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Essential Air Service: What It Is and Why It’s Needed
Every year, people around the country pay their taxes and begin to complain about which government programs are necessary and which are not. And every year the same question comes up: why does the government shell out millions of dollars in federal aid to airlines in order to fly — in some cases empty aircraft — to cities nobody has ever heard of? Because it’s essential.
History of EAS
Essential Air Service has played an interesting role in this country since the beginning. The Airline Deregulation Act of 1978 granted airlines the ability to determine which domestic cities they wished to serve and at what price.
This caused many small communities around the country to worry about whether or not they would still have air service. Without air service, citizens of these small communities would be forced to drive many hours to a larger airport to travel or to seek medical care from facilities in bigger cities.
Congress agreed this was a problem and came up with a solution. The answer was the Essential Air Service — or EAS — program within the Airline Deregulation Act. Since then, this program has ensured continuous air service to small communities that would not normally see any commercial air service.
Of course, with the government giving out money for air service, many cities applied. But not every city that applies for EAS service receives it or is even eligible for it. All communities in the EAS Program must meet certain criteria in order to be eligible for it and must meet all requirements every time they re-apply for it. The basic three requirements are as follows:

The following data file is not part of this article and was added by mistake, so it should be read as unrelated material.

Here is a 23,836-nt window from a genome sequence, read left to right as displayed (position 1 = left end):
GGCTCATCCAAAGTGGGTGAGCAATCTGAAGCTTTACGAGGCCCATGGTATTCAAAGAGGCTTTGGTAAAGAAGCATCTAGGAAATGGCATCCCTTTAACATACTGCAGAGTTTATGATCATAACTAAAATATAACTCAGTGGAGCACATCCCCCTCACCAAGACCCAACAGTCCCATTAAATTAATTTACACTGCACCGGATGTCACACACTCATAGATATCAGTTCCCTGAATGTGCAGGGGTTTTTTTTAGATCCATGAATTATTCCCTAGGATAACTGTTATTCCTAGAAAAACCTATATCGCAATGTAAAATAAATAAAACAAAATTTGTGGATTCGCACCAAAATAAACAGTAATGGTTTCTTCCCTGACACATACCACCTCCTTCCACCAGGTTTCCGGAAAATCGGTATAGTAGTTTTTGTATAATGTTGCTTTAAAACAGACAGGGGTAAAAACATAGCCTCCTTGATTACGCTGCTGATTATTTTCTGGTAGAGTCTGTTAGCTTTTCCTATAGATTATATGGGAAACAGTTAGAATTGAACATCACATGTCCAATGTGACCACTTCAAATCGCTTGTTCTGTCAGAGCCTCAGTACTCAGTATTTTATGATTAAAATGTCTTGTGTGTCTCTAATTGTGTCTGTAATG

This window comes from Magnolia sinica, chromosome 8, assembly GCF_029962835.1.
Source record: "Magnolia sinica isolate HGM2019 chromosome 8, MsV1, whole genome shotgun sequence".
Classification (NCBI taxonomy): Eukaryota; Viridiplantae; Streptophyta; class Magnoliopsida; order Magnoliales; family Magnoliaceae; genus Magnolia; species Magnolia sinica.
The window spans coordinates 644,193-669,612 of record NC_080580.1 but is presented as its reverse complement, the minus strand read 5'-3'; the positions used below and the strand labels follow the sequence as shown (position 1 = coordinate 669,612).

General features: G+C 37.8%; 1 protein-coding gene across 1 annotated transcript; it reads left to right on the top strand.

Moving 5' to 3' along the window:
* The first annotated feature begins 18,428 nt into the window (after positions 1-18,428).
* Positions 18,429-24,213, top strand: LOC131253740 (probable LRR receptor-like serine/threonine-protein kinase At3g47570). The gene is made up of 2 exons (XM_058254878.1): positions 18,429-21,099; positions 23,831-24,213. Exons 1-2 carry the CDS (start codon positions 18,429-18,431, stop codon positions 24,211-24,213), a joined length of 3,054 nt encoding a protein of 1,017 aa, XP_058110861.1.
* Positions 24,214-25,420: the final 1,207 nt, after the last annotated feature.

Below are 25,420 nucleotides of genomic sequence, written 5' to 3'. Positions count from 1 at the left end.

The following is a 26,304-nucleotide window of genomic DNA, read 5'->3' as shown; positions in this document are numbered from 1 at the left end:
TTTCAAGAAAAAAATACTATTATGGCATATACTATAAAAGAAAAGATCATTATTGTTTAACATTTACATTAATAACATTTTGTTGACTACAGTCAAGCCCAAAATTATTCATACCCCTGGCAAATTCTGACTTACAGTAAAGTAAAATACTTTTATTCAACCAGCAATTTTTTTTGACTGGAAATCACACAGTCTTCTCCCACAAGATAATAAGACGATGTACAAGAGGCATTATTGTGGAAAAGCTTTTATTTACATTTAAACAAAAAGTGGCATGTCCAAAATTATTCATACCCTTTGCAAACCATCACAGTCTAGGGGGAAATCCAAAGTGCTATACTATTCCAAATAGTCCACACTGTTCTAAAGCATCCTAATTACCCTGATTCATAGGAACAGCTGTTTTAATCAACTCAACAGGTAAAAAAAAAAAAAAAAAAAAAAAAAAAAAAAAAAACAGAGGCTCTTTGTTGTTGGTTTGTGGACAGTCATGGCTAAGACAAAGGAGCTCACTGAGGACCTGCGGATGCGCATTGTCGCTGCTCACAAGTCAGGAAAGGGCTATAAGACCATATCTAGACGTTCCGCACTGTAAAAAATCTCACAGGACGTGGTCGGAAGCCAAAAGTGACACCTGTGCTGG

- The airport must have a per-passenger subsidy rate of $200 or less unless the community is more than 210 miles from the nearest medium or large hub airport.
- While in the EAS program, the community must have an average of 10 or more enplanements per day to continue to qualify for EAS funding.
- The community must be located more than 70-highway-miles from the nearest medium or large hub airport,
The 70-mile rule was put into effect as part of the Department of Transportation and Related Agencies Appropriations Act of 2000. EAS communities in the states of Alaska and Hawaii are exempt from these above rules.
Each community must continue to not violate the three basic guidelines of the EAS program. Over time, some cities do lose eligibility to be in the EAS Program as they fail to meet one or multiple of the requirements to qualify. When cities fail to meet one or more of the guidelines, they can apply for a waiver to exempt them from a rule. But those are not always granted, which results in cities losing EAS funding, at which point the current carrier can continue to serve the community without funding, or stop service to the city. Nine out of 10 times the carrier ceases service.
This 70-mile rule that was put into effect in 2000 made some communities lose eligibility for the EAS program, including the communities of Lancaster, Penn. and Hagerstown, Md. They are located less than 70-miles from Philadelphia International Airport and Dulles International Airport, respectively.
Both communities petitioned to the Department of Transportation (DOT) to review their mileage determinations. These reviews were based on certifications from the governor saying that the “most commonly used route” is more than 70 miles from their communities. An exemption was granted and the DOT reinstated EAS eligibility for both communities in 2000. Lancaster continues to receive EAS funding under the “the most commonly used route” standard to this day. Hagerstown did lose their eligibility and lost funding in October of 2019, and EAS service was ceased that month.